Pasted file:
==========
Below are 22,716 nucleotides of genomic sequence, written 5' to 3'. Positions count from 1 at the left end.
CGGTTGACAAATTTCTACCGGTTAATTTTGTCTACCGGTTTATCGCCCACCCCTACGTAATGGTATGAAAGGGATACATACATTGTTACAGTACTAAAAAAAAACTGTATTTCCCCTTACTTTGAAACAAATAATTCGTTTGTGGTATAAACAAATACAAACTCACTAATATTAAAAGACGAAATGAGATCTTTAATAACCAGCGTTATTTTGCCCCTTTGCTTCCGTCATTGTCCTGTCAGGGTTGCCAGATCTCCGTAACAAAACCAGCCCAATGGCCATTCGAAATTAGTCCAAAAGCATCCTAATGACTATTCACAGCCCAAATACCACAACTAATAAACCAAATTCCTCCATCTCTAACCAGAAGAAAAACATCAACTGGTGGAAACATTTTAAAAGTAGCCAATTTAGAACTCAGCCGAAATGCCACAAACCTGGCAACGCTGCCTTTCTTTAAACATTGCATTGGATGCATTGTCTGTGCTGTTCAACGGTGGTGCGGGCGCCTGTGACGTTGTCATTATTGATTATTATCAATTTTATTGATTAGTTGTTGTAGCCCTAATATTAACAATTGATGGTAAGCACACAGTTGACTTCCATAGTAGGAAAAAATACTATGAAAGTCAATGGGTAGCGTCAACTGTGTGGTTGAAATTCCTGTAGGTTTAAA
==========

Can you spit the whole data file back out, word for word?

Below are 22,716 nucleotides of genomic sequence, written 5' to 3'. Positions count from 1 at the left end.
CGGTTGACAAATTTCTACCGGTTAATTTTGTCTACCGGTTTATCGCCCACCCCTACGTAATGGTATGAAAGGGATACATACATTGTTACAGTACTAAAAAAAAACTGTATTTCCCCTTACTTTGAAACAAATAATTCGTTTGTGGTATAAACAAATACAAACTCACTAATATTAAAAGACGAAATGAGATCTTTAATAACCAGCGTTATTTTGCCCCTTTGCTTCCGTCATTGTCCTGTCAGGGTTGCCAGATCTCCGTAACAAAACCAGCCCAATGGCCATTCGAAATTAGTCCAAAAGCATCCTAATGACTATTCACAGCCCAAATACCACAACTAATAAACCAAATTCCTCCATCTCTAACCAGAAGAAAAACATCAACTGGTGGAAACATTTTAAAAGTAGCCAATTTAGAACTCAGCCGAAATGCCACAAACCTGGCAACGCTGCCTTTCTTTAAACATTGCATTGGATGCATTGTCTGTGCTGTTCAACGGTGGTGCGGGCGCCTGTGACGTTGTCATTATTGATTATTATCAATTTTATTGATTAGTTGTTGTAGCCCTAATATTAACAATTGATGGTAAGCACACAGTTGACTTCCATAGTAGGAAAAAATACTATGAAAGTCAATGGGTAGCGTCAACTGTGTGGTTGAAATTCCTGTAGGTTTAAA